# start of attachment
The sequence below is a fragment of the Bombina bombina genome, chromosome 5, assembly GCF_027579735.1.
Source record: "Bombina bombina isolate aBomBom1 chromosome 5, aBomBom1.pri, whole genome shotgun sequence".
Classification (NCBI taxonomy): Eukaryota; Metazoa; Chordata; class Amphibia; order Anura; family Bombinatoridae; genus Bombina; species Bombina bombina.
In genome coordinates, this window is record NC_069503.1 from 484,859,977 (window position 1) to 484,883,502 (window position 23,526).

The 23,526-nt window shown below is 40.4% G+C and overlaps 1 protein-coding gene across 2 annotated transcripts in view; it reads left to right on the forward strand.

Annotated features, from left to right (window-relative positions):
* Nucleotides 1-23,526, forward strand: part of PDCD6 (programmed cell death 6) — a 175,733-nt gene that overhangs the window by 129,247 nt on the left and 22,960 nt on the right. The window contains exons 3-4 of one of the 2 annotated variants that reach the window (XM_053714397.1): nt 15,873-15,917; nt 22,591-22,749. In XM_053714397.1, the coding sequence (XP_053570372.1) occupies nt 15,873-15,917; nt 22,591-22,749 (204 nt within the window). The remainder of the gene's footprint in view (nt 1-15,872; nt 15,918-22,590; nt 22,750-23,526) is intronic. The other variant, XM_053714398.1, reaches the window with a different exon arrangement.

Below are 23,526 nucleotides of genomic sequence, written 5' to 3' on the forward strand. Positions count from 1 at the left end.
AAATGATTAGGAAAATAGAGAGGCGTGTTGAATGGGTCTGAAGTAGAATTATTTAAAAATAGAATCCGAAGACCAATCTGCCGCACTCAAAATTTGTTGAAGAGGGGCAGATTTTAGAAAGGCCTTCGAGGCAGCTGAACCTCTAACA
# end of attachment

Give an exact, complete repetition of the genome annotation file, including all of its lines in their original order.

The sequence below is a fragment of the Bombina bombina genome, chromosome 5, assembly GCF_027579735.1.
Source record: "Bombina bombina isolate aBomBom1 chromosome 5, aBomBom1.pri, whole genome shotgun sequence".
Classification (NCBI taxonomy): Eukaryota; Metazoa; Chordata; class Amphibia; order Anura; family Bombinatoridae; genus Bombina; species Bombina bombina.
In genome coordinates, this window is record NC_069503.1 from 484,859,977 (window position 1) to 484,883,502 (window position 23,526).

The 23,526-nt window shown below is 40.4% G+C and overlaps 1 protein-coding gene across 2 annotated transcripts in view; it reads left to right on the forward strand.

Annotated features, from left to right (window-relative positions):
* Nucleotides 1-23,526, forward strand: part of PDCD6 (programmed cell death 6) — a 175,733-nt gene that overhangs the window by 129,247 nt on the left and 22,960 nt on the right. The window contains exons 3-4 of one of the 2 annotated variants that reach the window (XM_053714397.1): nt 15,873-15,917; nt 22,591-22,749. In XM_053714397.1, the coding sequence (XP_053570372.1) occupies nt 15,873-15,917; nt 22,591-22,749 (204 nt within the window). The remainder of the gene's footprint in view (nt 1-15,872; nt 15,918-22,590; nt 22,750-23,526) is intronic. The other variant, XM_053714398.1, reaches the window with a different exon arrangement.

Below are 23,526 nucleotides of genomic sequence, written 5' to 3' on the forward strand. Positions count from 1 at the left end.
AAATGATTAGGAAAATAGAGAGGCGTGTTGAATGGGTCTGAAGTAGAATTATTTAAAAATAGAATCCGAAGACCAATCTGCCGCACTCAAAATTTGTTGAAGAGGGGCAGATTTTAGAAAGGCCTTCGAGGCAGCTGAACCTCTAACA